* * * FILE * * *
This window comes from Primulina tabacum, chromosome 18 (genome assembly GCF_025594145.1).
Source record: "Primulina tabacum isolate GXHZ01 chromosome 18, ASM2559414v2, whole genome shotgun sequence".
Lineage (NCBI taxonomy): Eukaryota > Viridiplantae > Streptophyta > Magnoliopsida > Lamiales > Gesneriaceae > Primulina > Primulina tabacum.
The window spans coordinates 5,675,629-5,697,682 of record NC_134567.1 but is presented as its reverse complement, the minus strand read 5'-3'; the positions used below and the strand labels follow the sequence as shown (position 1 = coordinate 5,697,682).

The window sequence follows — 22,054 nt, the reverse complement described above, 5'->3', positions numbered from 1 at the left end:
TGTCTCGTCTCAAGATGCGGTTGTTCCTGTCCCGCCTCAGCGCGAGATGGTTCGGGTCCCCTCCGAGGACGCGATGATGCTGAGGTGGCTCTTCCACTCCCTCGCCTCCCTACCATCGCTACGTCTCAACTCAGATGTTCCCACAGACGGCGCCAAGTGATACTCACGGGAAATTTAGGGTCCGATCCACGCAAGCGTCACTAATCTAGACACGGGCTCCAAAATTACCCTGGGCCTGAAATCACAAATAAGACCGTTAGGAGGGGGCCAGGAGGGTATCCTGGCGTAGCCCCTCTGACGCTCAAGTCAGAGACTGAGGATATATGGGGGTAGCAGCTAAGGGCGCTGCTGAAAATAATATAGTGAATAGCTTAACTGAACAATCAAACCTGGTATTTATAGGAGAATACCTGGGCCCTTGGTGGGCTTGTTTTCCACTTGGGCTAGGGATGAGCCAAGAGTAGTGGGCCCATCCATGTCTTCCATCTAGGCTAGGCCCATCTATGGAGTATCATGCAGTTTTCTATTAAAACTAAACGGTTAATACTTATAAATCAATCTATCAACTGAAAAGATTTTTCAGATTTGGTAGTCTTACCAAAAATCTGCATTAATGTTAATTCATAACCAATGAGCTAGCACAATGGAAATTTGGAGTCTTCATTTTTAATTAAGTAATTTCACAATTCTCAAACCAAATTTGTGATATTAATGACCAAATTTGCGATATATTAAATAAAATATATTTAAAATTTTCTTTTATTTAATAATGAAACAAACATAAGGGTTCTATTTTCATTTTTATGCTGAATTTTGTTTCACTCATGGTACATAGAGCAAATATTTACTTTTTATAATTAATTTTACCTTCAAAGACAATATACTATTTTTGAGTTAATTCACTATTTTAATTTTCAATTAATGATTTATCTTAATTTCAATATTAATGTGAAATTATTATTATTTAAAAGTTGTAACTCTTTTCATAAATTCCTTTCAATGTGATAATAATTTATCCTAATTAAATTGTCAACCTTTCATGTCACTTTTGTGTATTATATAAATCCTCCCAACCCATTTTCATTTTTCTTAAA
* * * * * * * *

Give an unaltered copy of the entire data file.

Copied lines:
This window comes from Primulina tabacum, chromosome 18 (genome assembly GCF_025594145.1).
Source record: "Primulina tabacum isolate GXHZ01 chromosome 18, ASM2559414v2, whole genome shotgun sequence".
Lineage (NCBI taxonomy): Eukaryota > Viridiplantae > Streptophyta > Magnoliopsida > Lamiales > Gesneriaceae > Primulina > Primulina tabacum.
The window spans coordinates 5,675,629-5,697,682 of record NC_134567.1 but is presented as its reverse complement, the minus strand read 5'-3'; the positions used below and the strand labels follow the sequence as shown (position 1 = coordinate 5,697,682).

The window sequence follows — 22,054 nt, the reverse complement described above, 5'->3', positions numbered from 1 at the left end:
TGTCTCGTCTCAAGATGCGGTTGTTCCTGTCCCGCCTCAGCGCGAGATGGTTCGGGTCCCCTCCGAGGACGCGATGATGCTGAGGTGGCTCTTCCACTCCCTCGCCTCCCTACCATCGCTACGTCTCAACTCAGATGTTCCCACAGACGGCGCCAAGTGATACTCACGGGAAATTTAGGGTCCGATCCACGCAAGCGTCACTAATCTAGACACGGGCTCCAAAATTACCCTGGGCCTGAAATCACAAATAAGACCGTTAGGAGGGGGCCAGGAGGGTATCCTGGCGTAGCCCCTCTGACGCTCAAGTCAGAGACTGAGGATATATGGGGGTAGCAGCTAAGGGCGCTGCTGAAAATAATATAGTGAATAGCTTAACTGAACAATCAAACCTGGTATTTATAGGAGAATACCTGGGCCCTTGGTGGGCTTGTTTTCCACTTGGGCTAGGGATGAGCCAAGAGTAGTGGGCCCATCCATGTCTTCCATCTAGGCTAGGCCCATCTATGGAGTATCATGCAGTTTTCTATTAAAACTAAACGGTTAATACTTATAAATCAATCTATCAACTGAAAAGATTTTTCAGATTTGGTAGTCTTACCAAAAATCTGCATTAATGTTAATTCATAACCAATGAGCTAGCACAATGGAAATTTGGAGTCTTCATTTTTAATTAAGTAATTTCACAATTCTCAAACCAAATTTGTGATATTAATGACCAAATTTGCGATATATTAAATAAAATATATTTAAAATTTTCTTTTATTTAATAATGAAACAAACATAAGGGTTCTATTTTCATTTTTATGCTGAATTTTGTTTCACTCATGGTACATAGAGCAAATATTTACTTTTTATAATTAATTTTACCTTCAAAGACAATATACTATTTTTGAGTTAATTCACTATTTTAATTTTCAATTAATGATTTATCTTAATTTCAATATTAATGTGAAATTATTATTATTTAAAAGTTGTAACTCTTTTCATAAATTCCTTTCAATGTGATAATAATTTATCCTAATTAAATTGTCAACCTTTCATGTCACTTTTGTGTATTATATAAATCCTCCCAACCCATTTTCATTTTTCTTAAA